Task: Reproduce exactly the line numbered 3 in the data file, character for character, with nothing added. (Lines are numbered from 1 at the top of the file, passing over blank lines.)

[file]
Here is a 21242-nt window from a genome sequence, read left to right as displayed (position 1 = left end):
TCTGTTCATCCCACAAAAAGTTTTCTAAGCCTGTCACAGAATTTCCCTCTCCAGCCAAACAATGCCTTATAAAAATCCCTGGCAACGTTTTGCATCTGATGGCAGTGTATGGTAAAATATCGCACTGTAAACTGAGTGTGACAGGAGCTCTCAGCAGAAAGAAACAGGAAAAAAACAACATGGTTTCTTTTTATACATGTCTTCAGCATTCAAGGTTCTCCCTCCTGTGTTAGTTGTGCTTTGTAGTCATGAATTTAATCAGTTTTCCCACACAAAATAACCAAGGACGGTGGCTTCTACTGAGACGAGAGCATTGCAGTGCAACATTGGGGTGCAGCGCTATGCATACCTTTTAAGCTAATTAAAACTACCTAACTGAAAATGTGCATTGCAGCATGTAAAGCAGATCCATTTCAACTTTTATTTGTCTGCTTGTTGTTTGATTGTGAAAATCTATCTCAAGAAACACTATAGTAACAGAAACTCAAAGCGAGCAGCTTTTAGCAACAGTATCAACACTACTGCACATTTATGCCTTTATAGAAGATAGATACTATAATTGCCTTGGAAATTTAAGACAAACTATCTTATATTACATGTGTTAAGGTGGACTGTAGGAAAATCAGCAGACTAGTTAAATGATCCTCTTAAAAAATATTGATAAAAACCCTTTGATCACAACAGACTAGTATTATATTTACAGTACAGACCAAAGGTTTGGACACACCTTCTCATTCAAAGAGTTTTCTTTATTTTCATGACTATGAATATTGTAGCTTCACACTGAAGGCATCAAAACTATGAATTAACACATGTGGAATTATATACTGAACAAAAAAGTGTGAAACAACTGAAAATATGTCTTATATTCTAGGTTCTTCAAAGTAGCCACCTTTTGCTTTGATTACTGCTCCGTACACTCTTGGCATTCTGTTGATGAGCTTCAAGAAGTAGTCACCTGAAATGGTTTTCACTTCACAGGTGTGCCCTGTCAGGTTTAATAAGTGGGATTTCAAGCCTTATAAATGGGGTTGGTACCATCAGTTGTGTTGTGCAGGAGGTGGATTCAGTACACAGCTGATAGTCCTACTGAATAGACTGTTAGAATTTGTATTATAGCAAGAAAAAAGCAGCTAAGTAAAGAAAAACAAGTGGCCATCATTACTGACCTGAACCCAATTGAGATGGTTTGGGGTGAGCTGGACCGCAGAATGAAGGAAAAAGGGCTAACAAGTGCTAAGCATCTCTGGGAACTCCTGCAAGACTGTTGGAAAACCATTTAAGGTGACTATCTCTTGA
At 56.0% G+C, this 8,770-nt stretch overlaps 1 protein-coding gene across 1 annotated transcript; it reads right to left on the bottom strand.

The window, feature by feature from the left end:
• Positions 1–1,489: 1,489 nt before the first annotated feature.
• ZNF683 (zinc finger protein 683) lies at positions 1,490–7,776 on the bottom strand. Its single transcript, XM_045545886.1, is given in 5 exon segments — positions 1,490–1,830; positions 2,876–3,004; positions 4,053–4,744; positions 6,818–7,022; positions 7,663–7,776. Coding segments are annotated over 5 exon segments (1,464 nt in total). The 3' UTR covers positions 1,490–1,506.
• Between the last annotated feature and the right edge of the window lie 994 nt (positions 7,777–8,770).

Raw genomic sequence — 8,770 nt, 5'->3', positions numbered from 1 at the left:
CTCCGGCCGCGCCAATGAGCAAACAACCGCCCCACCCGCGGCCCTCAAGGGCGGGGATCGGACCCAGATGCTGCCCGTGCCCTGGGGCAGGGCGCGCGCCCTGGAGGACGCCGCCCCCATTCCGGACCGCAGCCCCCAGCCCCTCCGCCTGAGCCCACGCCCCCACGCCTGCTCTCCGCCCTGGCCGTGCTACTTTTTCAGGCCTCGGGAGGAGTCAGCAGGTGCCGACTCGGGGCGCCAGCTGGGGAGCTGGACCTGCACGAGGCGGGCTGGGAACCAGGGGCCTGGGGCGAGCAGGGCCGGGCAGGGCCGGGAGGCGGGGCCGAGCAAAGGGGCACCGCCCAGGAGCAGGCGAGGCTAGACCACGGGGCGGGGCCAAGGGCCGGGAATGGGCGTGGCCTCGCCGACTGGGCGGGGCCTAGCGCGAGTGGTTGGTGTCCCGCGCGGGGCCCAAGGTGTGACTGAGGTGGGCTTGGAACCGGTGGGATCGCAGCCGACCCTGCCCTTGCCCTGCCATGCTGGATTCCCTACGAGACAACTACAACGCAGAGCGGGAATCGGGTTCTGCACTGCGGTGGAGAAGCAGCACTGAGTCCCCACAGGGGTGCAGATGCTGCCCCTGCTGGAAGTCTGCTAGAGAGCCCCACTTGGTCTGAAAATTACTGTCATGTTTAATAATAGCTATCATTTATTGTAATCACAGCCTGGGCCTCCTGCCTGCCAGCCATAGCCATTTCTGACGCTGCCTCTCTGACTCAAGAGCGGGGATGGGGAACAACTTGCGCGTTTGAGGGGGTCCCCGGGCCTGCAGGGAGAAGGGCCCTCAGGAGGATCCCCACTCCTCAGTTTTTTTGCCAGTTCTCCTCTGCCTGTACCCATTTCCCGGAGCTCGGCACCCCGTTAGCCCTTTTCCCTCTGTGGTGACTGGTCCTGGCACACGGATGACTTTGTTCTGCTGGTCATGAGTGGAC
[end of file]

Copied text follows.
At 56.0% G+C, this 8,770-nt stretch overlaps 1 protein-coding gene across 1 annotated transcript; it reads right to left on the bottom strand.